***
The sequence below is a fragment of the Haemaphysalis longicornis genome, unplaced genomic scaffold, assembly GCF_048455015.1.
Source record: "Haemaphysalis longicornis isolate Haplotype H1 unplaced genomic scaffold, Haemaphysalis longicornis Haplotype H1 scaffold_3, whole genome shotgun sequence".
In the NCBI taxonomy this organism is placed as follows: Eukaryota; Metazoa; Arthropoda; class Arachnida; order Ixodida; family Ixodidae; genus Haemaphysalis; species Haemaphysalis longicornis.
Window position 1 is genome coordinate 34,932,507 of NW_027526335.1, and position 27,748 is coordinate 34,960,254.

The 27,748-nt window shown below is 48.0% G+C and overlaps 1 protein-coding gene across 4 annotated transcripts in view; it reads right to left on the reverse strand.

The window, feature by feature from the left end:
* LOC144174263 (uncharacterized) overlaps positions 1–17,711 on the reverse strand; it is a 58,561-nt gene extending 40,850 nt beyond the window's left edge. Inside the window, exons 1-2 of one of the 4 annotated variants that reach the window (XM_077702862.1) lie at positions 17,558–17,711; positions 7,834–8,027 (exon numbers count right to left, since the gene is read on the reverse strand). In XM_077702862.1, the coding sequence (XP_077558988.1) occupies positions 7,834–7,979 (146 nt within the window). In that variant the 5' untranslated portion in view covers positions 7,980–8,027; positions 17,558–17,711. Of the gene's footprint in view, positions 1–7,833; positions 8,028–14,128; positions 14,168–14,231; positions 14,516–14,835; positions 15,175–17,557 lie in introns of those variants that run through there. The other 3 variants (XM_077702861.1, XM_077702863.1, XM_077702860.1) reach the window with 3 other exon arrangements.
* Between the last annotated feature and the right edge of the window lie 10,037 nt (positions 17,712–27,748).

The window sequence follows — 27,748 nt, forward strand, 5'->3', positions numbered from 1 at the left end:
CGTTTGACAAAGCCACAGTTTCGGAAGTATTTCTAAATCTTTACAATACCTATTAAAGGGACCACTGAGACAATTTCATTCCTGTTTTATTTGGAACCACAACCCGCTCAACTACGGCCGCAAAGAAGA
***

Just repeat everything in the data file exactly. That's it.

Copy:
The sequence below is a fragment of the Haemaphysalis longicornis genome, unplaced genomic scaffold, assembly GCF_048455015.1.
Source record: "Haemaphysalis longicornis isolate Haplotype H1 unplaced genomic scaffold, Haemaphysalis longicornis Haplotype H1 scaffold_3, whole genome shotgun sequence".
In the NCBI taxonomy this organism is placed as follows: Eukaryota; Metazoa; Arthropoda; class Arachnida; order Ixodida; family Ixodidae; genus Haemaphysalis; species Haemaphysalis longicornis.
Window position 1 is genome coordinate 34,932,507 of NW_027526335.1, and position 27,748 is coordinate 34,960,254.

The 27,748-nt window shown below is 48.0% G+C and overlaps 1 protein-coding gene across 4 annotated transcripts in view; it reads right to left on the reverse strand.

The window, feature by feature from the left end:
* LOC144174263 (uncharacterized) overlaps positions 1–17,711 on the reverse strand; it is a 58,561-nt gene extending 40,850 nt beyond the window's left edge. Inside the window, exons 1-2 of one of the 4 annotated variants that reach the window (XM_077702862.1) lie at positions 17,558–17,711; positions 7,834–8,027 (exon numbers count right to left, since the gene is read on the reverse strand). In XM_077702862.1, the coding sequence (XP_077558988.1) occupies positions 7,834–7,979 (146 nt within the window). In that variant the 5' untranslated portion in view covers positions 7,980–8,027; positions 17,558–17,711. Of the gene's footprint in view, positions 1–7,833; positions 8,028–14,128; positions 14,168–14,231; positions 14,516–14,835; positions 15,175–17,557 lie in introns of those variants that run through there. The other 3 variants (XM_077702861.1, XM_077702863.1, XM_077702860.1) reach the window with 3 other exon arrangements.
* Between the last annotated feature and the right edge of the window lie 10,037 nt (positions 17,712–27,748).

The window sequence follows — 27,748 nt, forward strand, 5'->3', positions numbered from 1 at the left end:
CGTTTGACAAAGCCACAGTTTCGGAAGTATTTCTAAATCTTTACAATACCTATTAAAGGGACCACTGAGACAATTTCATTCCTGTTTTATTTGGAACCACAACCCGCTCAACTACGGCCGCAAAGAAGA